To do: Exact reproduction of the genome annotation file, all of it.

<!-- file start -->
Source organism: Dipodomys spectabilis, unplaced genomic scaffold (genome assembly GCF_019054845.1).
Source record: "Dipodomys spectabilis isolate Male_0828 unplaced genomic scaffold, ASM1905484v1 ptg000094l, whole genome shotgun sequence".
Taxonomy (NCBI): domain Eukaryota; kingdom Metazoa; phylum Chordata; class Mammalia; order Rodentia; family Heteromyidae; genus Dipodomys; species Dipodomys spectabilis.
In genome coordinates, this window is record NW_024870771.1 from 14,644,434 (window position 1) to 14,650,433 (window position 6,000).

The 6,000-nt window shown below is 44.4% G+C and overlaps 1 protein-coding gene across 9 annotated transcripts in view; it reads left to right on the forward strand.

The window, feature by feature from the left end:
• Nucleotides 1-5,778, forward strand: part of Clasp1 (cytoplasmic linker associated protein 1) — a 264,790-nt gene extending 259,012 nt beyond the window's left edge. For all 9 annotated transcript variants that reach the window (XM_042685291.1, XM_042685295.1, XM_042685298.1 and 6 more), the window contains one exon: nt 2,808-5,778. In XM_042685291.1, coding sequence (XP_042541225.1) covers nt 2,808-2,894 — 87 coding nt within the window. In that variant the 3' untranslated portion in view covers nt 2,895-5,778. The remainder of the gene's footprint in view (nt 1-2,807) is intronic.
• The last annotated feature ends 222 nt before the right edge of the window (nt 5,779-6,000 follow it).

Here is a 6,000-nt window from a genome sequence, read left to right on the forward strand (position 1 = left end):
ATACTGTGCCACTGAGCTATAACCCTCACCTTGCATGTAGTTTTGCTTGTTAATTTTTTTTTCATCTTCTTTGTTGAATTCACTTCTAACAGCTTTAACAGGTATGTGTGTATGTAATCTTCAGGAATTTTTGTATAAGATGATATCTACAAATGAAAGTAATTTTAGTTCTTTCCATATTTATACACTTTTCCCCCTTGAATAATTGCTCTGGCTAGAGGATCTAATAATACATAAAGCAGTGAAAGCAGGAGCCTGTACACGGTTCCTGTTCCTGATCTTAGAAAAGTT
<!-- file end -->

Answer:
Source organism: Dipodomys spectabilis, unplaced genomic scaffold (genome assembly GCF_019054845.1).
Source record: "Dipodomys spectabilis isolate Male_0828 unplaced genomic scaffold, ASM1905484v1 ptg000094l, whole genome shotgun sequence".
Taxonomy (NCBI): domain Eukaryota; kingdom Metazoa; phylum Chordata; class Mammalia; order Rodentia; family Heteromyidae; genus Dipodomys; species Dipodomys spectabilis.
In genome coordinates, this window is record NW_024870771.1 from 14,644,434 (window position 1) to 14,650,433 (window position 6,000).

The 6,000-nt window shown below is 44.4% G+C and overlaps 1 protein-coding gene across 9 annotated transcripts in view; it reads left to right on the forward strand.

The window, feature by feature from the left end:
• Nucleotides 1-5,778, forward strand: part of Clasp1 (cytoplasmic linker associated protein 1) — a 264,790-nt gene extending 259,012 nt beyond the window's left edge. For all 9 annotated transcript variants that reach the window (XM_042685291.1, XM_042685295.1, XM_042685298.1 and 6 more), the window contains one exon: nt 2,808-5,778. In XM_042685291.1, coding sequence (XP_042541225.1) covers nt 2,808-2,894 — 87 coding nt within the window. In that variant the 3' untranslated portion in view covers nt 2,895-5,778. The remainder of the gene's footprint in view (nt 1-2,807) is intronic.
• The last annotated feature ends 222 nt before the right edge of the window (nt 5,779-6,000 follow it).

Here is a 6,000-nt window from a genome sequence, read left to right on the forward strand (position 1 = left end):
ATACTGTGCCACTGAGCTATAACCCTCACCTTGCATGTAGTTTTGCTTGTTAATTTTTTTTTCATCTTCTTTGTTGAATTCACTTCTAACAGCTTTAACAGGTATGTGTGTATGTAATCTTCAGGAATTTTTGTATAAGATGATATCTACAAATGAAAGTAATTTTAGTTCTTTCCATATTTATACACTTTTCCCCCTTGAATAATTGCTCTGGCTAGAGGATCTAATAATACATAAAGCAGTGAAAGCAGGAGCCTGTACACGGTTCCTGTTCCTGATCTTAGAAAAGTT